Forex Forecast: Pairs in Focus
The difference between success and failure in Forex trading is very likely to depend upon which currency pairs you choose to trade each week, and not on the exact trading methods you might use to determine trade entries and exits. Each week I am going to analyze fundamentals, sentiment and technical positions in order to determine which currency pairs are most likely to produce the easiest and most profitable trading opportunities over the next week. In some cases, it will be trading the trend. In other cases, it will be trading support and resistance levels during more ranging markets.
Big Picture 8th September 2019
In my previous piece last week, I forecast the best trades would be long of XAG/USD following a daily close above $18.35, and short of EUR/JPY and NZD/JPY. The Silver trade worked out as a loss, as after closing at $18.44 on Monday, it ended the week down from there by 1.57%. Gold fell by 0.47%. The other trades were losers too, with EUR/JPY rising by 0.90% over the week, and NZD/JPY rising by 2.49% over the same period. These trades produced an averaged loss of 1.65%.
Last week’s Forex market saw the strongest rise in the relative value of the Australian Dollar, and the strongest fall in the relative value of the Japanese Yen.
Last week’s market was dominated by Dollar weakness and some strong reversals in trending markets, leading to a confusing picture in the Forex market. Much of the weakness in the Dollar was due to poorer than anticipated non-farm payrolls data released later Friday.
The truly notable market movement over the past week was the strong bullish reversal in the Australian Dollar, and to a lesser extent in the New Zealand Dollar. This was triggered by the Reserve Bank of Australia giving a more hawkish than expected policy guidance this month, in addition to passing on a possible further rate cut – the Australian interest rate is already at a record low.
The Forex market is seeing only one long-term trend persisting in good health right now, as the Euro continues to be sold every time it pulls back.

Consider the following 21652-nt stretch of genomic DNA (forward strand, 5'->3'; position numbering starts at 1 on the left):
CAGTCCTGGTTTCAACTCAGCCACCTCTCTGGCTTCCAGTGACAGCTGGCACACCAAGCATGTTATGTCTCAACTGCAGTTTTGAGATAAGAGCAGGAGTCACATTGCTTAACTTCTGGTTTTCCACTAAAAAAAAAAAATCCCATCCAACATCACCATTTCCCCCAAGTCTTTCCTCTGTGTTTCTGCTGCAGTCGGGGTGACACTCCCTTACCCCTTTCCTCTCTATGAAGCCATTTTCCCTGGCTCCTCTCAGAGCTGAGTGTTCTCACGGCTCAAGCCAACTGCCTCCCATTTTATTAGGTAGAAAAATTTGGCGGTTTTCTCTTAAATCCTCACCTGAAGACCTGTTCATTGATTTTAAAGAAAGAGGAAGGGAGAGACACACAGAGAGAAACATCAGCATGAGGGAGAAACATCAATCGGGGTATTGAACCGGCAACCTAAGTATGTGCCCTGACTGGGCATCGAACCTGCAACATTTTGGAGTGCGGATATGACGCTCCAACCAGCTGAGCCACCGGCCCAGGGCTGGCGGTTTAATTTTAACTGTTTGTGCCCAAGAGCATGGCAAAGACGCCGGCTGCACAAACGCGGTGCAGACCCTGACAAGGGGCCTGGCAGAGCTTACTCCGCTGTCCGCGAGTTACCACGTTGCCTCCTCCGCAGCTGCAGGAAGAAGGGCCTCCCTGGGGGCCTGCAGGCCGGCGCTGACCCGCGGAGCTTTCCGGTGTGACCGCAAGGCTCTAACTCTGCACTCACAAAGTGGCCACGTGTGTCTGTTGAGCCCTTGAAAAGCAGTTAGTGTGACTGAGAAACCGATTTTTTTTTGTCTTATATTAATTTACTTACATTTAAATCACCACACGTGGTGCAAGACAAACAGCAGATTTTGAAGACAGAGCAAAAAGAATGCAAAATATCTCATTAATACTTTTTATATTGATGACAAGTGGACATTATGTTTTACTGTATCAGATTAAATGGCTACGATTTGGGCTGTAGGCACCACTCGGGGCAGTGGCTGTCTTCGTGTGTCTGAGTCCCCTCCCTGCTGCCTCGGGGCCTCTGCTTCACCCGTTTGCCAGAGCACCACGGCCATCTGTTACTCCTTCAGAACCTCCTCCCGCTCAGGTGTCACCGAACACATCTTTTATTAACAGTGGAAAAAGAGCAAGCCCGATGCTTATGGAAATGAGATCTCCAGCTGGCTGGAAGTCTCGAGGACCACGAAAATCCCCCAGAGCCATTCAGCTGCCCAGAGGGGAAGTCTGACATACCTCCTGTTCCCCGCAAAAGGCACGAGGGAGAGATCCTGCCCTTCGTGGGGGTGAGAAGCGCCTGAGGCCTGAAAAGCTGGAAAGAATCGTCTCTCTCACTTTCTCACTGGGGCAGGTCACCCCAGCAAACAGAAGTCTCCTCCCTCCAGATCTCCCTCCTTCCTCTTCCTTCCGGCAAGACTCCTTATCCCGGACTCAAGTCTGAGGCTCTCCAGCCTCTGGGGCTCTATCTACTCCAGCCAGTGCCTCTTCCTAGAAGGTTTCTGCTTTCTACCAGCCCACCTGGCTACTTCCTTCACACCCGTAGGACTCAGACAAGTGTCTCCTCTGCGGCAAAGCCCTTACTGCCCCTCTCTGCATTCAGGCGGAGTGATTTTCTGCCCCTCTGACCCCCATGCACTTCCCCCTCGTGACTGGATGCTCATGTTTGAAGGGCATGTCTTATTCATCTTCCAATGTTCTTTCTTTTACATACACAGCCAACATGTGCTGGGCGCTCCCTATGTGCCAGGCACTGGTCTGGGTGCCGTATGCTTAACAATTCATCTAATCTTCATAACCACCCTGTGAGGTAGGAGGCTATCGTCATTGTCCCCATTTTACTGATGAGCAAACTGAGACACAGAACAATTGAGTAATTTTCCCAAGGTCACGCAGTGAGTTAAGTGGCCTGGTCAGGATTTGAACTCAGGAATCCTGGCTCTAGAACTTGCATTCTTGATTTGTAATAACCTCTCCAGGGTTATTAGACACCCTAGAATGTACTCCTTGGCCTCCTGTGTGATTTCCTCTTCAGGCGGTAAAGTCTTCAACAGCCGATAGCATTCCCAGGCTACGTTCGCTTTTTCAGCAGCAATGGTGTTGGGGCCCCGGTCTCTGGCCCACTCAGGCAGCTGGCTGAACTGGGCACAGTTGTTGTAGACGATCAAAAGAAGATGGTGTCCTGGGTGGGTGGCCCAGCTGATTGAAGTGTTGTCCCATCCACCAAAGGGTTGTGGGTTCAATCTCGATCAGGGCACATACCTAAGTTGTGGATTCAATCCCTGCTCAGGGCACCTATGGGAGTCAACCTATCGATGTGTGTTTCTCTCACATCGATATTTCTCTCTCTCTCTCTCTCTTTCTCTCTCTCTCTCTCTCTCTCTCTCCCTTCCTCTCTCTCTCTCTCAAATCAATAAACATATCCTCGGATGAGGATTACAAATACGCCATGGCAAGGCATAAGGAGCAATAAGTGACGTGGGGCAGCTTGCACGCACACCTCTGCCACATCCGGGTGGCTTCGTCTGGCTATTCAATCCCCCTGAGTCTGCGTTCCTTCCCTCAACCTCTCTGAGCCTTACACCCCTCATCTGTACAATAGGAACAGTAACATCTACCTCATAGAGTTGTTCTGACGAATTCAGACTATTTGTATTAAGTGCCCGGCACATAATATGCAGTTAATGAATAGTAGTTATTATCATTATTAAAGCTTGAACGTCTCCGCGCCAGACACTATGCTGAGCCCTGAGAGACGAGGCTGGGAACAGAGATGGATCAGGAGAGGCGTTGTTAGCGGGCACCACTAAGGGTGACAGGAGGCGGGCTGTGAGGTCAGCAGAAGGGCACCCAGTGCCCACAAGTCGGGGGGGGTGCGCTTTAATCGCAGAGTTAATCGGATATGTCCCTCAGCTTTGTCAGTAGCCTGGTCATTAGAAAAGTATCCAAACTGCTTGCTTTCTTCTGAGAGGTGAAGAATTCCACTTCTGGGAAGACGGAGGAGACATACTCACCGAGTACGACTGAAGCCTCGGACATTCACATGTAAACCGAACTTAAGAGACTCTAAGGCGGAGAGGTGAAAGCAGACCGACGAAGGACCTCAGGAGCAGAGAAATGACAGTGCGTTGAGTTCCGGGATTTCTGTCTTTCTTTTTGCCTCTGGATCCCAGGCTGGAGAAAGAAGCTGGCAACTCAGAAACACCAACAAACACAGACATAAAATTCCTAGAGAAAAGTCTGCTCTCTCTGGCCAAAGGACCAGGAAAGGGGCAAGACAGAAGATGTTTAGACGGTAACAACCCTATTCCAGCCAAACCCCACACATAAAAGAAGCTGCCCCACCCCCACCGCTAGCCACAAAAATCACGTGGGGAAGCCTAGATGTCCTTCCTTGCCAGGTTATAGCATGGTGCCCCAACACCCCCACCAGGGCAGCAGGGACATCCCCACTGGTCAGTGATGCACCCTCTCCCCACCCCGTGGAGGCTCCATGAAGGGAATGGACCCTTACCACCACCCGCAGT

This week has less high impact news releases due compared to last week, but the Brexit and the U.S. / China trade dispute are likely to remain as the main market drivers. The U.S. inflation data due could also be important.
Fundamental Analysis & Market Sentiment
Fundamental analysis still sees the Federal Reserve as likely to cut rates by an additional two quarter-points over the next few months, although many economists believe only one cut is needed, or even no cuts at all.
The U.S. economy is still growing quite strongly, but there are increasing fears of a pending recession.
The British Pound has been boosted by a greater expectation that the British Parliament may be able to stop Brexit against the wishes of the government. As Parliament is also refusing to allow an election, they are forcing the Prime Minister into an impossible position and hanging him out to dry. It is hard to see how the Prime Minister can escape from this unless he has legal advice that Parliament’s instruction to him to request a Brexit delay cannot be lawfully enforced.
The increased risk-on sentiment in the market is likely to see money flow into the commodity currencies this week, while flowing out of safe havens such as precious metals and the Japanese Yen. The Euro and British Pound are currently being driven more by Brexit developments. The ECB will be giving input this week which could produce volatility or a trend reversal.
U.S. Dollar Index
The weekly price chart below shows that last week the USD Index fell, printing a normal-sized bearish candlestick which closed within the bottom quartile of its range. This is a mildly bearish sign. However, the price is still up over both 3 months and over 6 months, indicating a bullish trend. The nearby support at 12364 has also continued to hold up. Overall, the odds are slightly in favour of a continuing Dollar advance, yet the greenback is likely to open weaker as the U.S. economy is seen as weaker and more prone to rate cuts following last week’s disappointing NFP data.
This currency pair made its lowest weekly close in almost 2.5 years last week. The past week saw a recovery, but by the end of the week, the weekly candlestick has printed a doji, which suggests that a move down further to new lows continues to be possible. This is a slow but solid long-term bearish trend, driven currently by Euro weakness, so shorting the Euro against currently strong currencies such as the Australian Dollar could also be interesting.
This week I forecast the best trade will be short of EUR/USD following a daily close below 1.1000.
- Currency Pairs